Going forward: As with previously booked flights, you have until June 30, 2020, to change or cancel your flight for no fee. The same future flight credit and electronic travel certificate requirements apply.
Flight credit expiration: In most cases, future flight credits expire within 12 months, and electronic travel certificates expire within 24 months.
Award redeposit fees: Award flights set to depart through June 30, 2020, will receive waived award redeposit fees when canceled. For award flights set to depart through December 31, 2020, you can cancel up to 30 days before departure and receive a waived redeposit fee.
For more information, you read United’s guide to canceling and rebooking flights.
United MileagePlus® program
MileagePlus® members will receive an extension of their elite status through the end of the 2021 program year (January 31, 2022).
United also stated its lowering Premier qualification thresholds for 2021 status levels by 50 percent and offering membership and subscription benefits for an additional six months. You can read more details, here.
For quite some time, Southwest Airlines has allowed customers to cancel or change flights without a fee. Yet, in light of the coronavirus pandemic, the airline has made a few modifications to its policy.
“If your plans change or if you decide to postpone your travel, the funds used to pay for your flight can be applied to future travel as long as you cancel your reservation at least 10 minutes prior to the scheduled departure,” said Ryan Green, SVP and chief marketing officer, in a statement.
Previously booked flights: Upon cancellation, you’ll receive travel funds (similar to a flight credit) valid through September 7, 2022.
Going forward: If you cancel a flight between now and September 7, 2020, you’ll receive travel funds for use through September 7, 2020.
Flight credit expiration: Travel funds that have already expired or are set to expire by September 7, 2020, have a new expiration date of September 7, 2022. Rapid Rewards members receive an additional option: Travel funds set to expire by September 7, 2020, can be converted into Rapid Rewards points.
Award redeposit fees: Points will be redeposited into your account for no fee, no matter if you cancel the flight or don’t show up at all.
Additional information can be found on Southwest’s official coronavirus travel information page.
Southwest Rapid Rewards® program
A-List and A-List Preferred Members whose status expires December 31, 2020, will receive an automatic extension of their status through December 31, 2021, including members with elite statuses earned through a Southwest promotion. If you’re currently enrolled in a Southwest promotion to earn elite status and have yet to reach the flight requirements, you’ll have until October 30, 2020, to do so.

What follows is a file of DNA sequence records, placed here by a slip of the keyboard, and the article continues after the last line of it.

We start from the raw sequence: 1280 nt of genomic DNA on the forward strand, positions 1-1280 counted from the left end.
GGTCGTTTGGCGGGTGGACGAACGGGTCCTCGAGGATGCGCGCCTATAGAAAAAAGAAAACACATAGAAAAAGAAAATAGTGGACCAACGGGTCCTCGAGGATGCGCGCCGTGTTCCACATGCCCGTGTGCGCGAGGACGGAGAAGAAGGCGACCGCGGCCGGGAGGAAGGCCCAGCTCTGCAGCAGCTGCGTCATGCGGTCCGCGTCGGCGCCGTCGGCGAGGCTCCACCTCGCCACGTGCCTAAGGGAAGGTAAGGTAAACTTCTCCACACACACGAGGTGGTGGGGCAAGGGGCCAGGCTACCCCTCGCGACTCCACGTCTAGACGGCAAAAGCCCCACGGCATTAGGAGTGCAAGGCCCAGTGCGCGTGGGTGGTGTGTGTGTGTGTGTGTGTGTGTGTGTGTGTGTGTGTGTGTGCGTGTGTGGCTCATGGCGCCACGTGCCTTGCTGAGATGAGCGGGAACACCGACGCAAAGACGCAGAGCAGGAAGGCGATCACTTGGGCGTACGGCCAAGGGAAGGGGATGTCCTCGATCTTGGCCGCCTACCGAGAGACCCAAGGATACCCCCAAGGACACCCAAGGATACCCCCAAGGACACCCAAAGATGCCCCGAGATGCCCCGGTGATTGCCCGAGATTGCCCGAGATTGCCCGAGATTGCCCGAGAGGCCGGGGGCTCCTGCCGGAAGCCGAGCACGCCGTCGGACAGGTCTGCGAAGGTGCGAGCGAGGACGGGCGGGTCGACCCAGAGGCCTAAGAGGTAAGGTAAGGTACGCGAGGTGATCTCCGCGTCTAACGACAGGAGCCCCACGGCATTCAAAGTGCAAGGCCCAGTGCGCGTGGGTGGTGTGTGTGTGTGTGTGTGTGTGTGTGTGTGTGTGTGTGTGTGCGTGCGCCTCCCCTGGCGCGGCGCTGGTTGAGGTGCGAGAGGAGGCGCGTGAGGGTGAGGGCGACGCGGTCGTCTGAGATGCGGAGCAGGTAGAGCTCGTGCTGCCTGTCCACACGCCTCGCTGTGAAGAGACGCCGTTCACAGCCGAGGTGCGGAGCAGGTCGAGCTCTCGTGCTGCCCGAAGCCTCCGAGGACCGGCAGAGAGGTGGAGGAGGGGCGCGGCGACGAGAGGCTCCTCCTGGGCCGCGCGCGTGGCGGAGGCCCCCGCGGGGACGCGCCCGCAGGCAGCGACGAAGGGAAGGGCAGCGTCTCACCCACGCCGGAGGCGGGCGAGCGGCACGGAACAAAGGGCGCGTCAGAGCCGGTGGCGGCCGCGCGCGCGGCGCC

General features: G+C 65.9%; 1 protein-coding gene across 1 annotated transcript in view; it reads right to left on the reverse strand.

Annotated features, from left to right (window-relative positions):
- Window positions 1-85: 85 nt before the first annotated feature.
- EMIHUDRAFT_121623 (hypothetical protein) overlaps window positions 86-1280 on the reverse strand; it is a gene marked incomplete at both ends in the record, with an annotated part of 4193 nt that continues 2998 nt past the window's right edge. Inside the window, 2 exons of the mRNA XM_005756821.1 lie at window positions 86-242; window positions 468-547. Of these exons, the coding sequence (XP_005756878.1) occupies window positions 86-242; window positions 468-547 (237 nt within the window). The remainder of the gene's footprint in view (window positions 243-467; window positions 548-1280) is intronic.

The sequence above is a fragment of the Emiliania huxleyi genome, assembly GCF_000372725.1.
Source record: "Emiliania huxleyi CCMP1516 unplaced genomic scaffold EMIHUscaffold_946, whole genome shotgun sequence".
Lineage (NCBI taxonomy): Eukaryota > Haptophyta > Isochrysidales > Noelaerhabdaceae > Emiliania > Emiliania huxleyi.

No matter what your status is, Southwest is depositing the following into Rapid Rewards Member’s accounts:
- 15,000 tier qualifying points (TQPs)
- 10 qualifying one-way flight segments (toward elite status)
- 25,000 Companion Pass qualifying points (CPQPs)
- 25 qualifying one-way flight segments (toward Companion Pass qualification)
Additionally, those who earned a Companion Pass through December 31, 2020, will get an automatic extension through June 30, 2021. Learn more, here.
Previously booked flights: Flights purchases on or before February 26, 2020, for travel through December 31, 2020, can be canceled for no fee and in exchange for a credit certificate or a direct deposit of funds into your account. These flights can also be changed without a fee, excluding Saver fares. Your new ticket’s departure date must be within a year of the original ticket’s dates.
Going forward: Flights purchased now through June 30, 2020, for travel through February 27, 2020, to May 31, 2021, follow the same policies as previously booked flights. New travel dates must be within a year of the original ticket’s dates, as detailed above.
Flight credit expiration: Credit certificates are valid for 12 months from the date issued, and up to four credits can be applied to a single travel reservation.
Award redeposit fees: Awards tickets purchased on or before February 26, 2020, for travel through December 31, 2020, won’t incur a fee for canceling or changing the flight. The same goes for awards tickets purchased between February 27, 2020, and June 30, 2020, for travel through May 31, 2021.
Links to additional coronavirus travel information from Alaska Airlines can be found here.
Alaska Airlines Mileage Plan™
Whichever Mileage Plan status you currently hold with Alaska Airlines will be extended through December 31, 2021.
In regard to companion certificates, those earned with an Alaska Airlines credit card and set to expire in 2020 are now extended until December 31, 2020, for travel up until November 26, 2021. You can read more, here.
Previously booked flights: JetBlue flights booked before June 30, 2020, can be changed or canceled for no fee. If you purchased the flight between February 27, 2020, and June 30, 2020, and cancel it, you’ll receive a flight credit valid for 24 months from the date issued.